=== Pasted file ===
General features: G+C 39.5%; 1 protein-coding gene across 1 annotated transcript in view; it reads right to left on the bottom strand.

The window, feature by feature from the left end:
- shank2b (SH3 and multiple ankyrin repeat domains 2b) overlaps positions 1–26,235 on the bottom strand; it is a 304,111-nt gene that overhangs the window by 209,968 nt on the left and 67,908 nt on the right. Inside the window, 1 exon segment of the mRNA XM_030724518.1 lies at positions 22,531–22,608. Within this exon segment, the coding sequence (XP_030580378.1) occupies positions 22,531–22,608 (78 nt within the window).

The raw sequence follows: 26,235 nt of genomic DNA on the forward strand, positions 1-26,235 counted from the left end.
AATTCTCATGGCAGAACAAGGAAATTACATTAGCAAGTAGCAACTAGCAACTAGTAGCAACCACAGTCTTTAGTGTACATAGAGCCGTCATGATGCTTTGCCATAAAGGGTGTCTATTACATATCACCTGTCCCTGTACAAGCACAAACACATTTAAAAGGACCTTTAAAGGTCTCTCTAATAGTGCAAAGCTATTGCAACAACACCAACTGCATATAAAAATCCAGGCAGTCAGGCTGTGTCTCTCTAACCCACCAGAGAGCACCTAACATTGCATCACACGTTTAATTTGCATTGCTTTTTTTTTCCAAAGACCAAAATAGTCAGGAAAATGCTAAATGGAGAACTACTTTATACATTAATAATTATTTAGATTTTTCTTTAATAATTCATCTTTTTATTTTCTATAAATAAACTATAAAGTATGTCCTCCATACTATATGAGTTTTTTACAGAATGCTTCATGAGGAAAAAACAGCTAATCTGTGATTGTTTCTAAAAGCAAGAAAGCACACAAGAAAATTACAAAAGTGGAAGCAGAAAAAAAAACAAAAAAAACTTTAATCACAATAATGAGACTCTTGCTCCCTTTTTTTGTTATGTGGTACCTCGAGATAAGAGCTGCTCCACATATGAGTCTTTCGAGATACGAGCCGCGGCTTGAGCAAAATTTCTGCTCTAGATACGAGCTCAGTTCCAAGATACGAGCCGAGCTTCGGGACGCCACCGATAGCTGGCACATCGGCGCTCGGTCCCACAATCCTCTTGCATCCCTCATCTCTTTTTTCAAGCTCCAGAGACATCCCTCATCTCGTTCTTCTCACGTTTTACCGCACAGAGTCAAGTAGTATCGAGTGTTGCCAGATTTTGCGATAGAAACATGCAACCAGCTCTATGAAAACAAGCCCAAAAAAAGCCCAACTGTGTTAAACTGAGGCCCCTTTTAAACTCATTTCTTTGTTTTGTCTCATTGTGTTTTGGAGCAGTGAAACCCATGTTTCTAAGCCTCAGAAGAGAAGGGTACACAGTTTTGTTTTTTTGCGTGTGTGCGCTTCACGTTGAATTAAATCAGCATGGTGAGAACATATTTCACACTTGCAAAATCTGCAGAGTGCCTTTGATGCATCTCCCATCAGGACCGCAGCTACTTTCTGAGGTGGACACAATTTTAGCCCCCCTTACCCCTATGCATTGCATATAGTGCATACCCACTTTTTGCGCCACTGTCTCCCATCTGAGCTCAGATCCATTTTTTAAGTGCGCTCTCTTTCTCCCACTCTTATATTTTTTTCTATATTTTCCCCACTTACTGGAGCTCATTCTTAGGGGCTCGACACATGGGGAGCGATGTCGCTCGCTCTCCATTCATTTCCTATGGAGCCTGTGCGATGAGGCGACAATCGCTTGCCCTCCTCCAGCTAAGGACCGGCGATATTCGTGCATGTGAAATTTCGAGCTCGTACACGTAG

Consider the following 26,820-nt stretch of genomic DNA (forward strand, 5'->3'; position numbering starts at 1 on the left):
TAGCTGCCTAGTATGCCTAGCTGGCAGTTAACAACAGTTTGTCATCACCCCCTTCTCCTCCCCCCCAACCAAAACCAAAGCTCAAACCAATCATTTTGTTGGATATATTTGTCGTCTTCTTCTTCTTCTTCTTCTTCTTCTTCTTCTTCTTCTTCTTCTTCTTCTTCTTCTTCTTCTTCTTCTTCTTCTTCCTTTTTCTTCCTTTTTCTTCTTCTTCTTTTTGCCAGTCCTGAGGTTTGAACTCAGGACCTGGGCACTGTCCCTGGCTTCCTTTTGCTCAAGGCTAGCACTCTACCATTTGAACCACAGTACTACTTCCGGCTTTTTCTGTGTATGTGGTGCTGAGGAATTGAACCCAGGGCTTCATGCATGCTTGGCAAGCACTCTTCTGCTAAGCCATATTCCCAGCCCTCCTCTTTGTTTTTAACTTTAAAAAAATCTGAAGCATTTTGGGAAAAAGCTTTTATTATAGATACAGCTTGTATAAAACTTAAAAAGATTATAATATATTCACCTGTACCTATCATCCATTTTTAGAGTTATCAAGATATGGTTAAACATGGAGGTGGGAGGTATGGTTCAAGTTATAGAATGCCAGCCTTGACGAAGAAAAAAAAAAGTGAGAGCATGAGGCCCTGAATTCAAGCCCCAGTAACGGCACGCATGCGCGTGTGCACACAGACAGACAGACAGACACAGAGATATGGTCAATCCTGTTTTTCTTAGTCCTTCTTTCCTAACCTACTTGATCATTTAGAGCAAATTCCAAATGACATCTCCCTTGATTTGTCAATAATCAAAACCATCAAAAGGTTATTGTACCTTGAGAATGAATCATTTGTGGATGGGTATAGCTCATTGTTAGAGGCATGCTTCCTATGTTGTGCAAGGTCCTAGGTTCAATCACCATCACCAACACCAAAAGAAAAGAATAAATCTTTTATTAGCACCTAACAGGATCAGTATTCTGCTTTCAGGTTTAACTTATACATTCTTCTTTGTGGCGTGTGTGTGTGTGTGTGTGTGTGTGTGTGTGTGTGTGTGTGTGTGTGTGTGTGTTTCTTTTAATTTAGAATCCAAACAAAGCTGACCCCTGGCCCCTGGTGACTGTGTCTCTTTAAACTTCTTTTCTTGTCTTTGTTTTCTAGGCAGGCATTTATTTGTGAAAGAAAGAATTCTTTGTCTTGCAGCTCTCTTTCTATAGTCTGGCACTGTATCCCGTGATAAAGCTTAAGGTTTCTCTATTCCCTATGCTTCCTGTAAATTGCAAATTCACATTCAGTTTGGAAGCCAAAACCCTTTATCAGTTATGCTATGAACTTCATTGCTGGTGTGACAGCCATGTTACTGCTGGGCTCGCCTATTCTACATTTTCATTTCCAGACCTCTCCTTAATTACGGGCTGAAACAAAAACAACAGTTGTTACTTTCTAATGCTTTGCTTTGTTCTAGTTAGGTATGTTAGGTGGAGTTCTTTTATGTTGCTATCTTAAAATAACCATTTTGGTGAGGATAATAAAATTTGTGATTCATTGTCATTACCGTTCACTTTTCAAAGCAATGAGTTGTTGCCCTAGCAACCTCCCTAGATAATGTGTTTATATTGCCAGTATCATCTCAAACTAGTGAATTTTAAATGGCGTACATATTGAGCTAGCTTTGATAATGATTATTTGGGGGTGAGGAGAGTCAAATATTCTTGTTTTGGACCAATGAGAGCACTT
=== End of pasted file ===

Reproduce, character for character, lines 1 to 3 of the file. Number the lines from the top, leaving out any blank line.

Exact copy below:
General features: G+C 39.5%; 1 protein-coding gene across 1 annotated transcript in view; it reads right to left on the bottom strand.

The window, feature by feature from the left end:
- shank2b (SH3 and multiple ankyrin repeat domains 2b) overlaps positions 1–26,235 on the bottom strand; it is a 304,111-nt gene that overhangs the window by 209,968 nt on the left and 67,908 nt on the right. Inside the window, 1 exon segment of the mRNA XM_030724518.1 lies at positions 22,531–22,608. Within this exon segment, the coding sequence (XP_030580378.1) occupies positions 22,531–22,608 (78 nt within the window).